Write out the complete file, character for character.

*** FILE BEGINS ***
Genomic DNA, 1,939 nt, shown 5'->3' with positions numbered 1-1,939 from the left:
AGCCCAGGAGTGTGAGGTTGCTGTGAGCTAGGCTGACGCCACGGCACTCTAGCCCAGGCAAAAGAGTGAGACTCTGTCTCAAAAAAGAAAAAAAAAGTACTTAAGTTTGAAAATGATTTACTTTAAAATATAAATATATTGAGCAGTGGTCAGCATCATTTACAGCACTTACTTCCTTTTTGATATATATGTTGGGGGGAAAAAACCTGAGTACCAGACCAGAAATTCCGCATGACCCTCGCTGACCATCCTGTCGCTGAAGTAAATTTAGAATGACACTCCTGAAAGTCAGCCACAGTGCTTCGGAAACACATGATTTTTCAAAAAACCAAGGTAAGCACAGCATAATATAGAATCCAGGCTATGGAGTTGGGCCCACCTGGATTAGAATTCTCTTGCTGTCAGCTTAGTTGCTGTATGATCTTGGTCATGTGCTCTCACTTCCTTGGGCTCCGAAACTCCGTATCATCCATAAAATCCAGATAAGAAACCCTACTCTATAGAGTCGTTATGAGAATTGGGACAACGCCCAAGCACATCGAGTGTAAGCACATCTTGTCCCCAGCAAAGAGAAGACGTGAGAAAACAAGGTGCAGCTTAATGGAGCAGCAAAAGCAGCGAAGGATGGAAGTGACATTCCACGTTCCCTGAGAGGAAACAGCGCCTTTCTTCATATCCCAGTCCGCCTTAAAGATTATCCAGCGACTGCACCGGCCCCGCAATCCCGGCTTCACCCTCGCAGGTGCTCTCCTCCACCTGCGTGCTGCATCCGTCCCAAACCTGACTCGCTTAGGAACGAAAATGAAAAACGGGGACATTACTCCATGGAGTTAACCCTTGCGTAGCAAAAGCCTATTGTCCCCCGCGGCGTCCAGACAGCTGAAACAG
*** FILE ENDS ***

Genomic DNA, 1,939 nt, shown 5'->3' with positions numbered 1-1,939 from the left:
AGCCCAGGAGTGTGAGGTTGCTGTGAGCTAGGCTGACGCCACGGCACTCTAGCCCAGGCAAAAGAGTGAGACTCTGTCTCAAAAAAGAAAAAAAAAGTACTTAAGTTTGAAAATGATTTACTTTAAAATATAAATATATTGAGCAGTGGTCAGCATCATTTACAGCACTTACTTCCTTTTTGATATATATGTTGGGGGGAAAAAACCTGAGTACCAGACCAGAAATTCCGCATGACCCTCGCTGACCATCCTGTCGCTGAAGTAAATTTAGAATGACACTCCTGAAAGTCAGCCACAGTGCTTCGGAAACACATGATTTTTCAAAAAACCAAGGTAAGCACAGCATAATATAGAATCCAGGCTATGGAGTTGGGCCCACCTGGATTAGAATTCTCTTGCTGTCAGCTTAGTTGCTGTATGATCTTGGTCATGTGCTCTCACTTCCTTGGGCTCCGAAACTCCGTATCATCCATAAAATCCAGATAAGAAACCCTACTCTATAGAGTCGTTATGAGAATTGGGACAACGCCCAAGCACATCGAGTGTAAGCACATCTTGTCCCCAGCAAAGAGAAGACGTGAGAAAACAAGGTGCAGCTTAATGGAGCAGCAAAAGCAGCGAAGGATGGAAGTGACATTCCACGTTCCCTGAGAGGAAACAGCGCCTTTCTTCATATCCCAGTCCGCCTTAAAGATTATCCAGCGACTGCACCGGCCCCGCAATCCCGGCTTCACCCTCGCAGGTGCTCTCCTCCACCTGCGTGCTGCATCCGTCCCAAACCTGACTCGCTTAGGAACGAAAATGAAAAACGGGGACATTACTCCATGGAGTTAACCCTTGCGTAGCAAAAGCCTATTGTCCCCCGCGGCGTCCAGACAGCTGAAACAG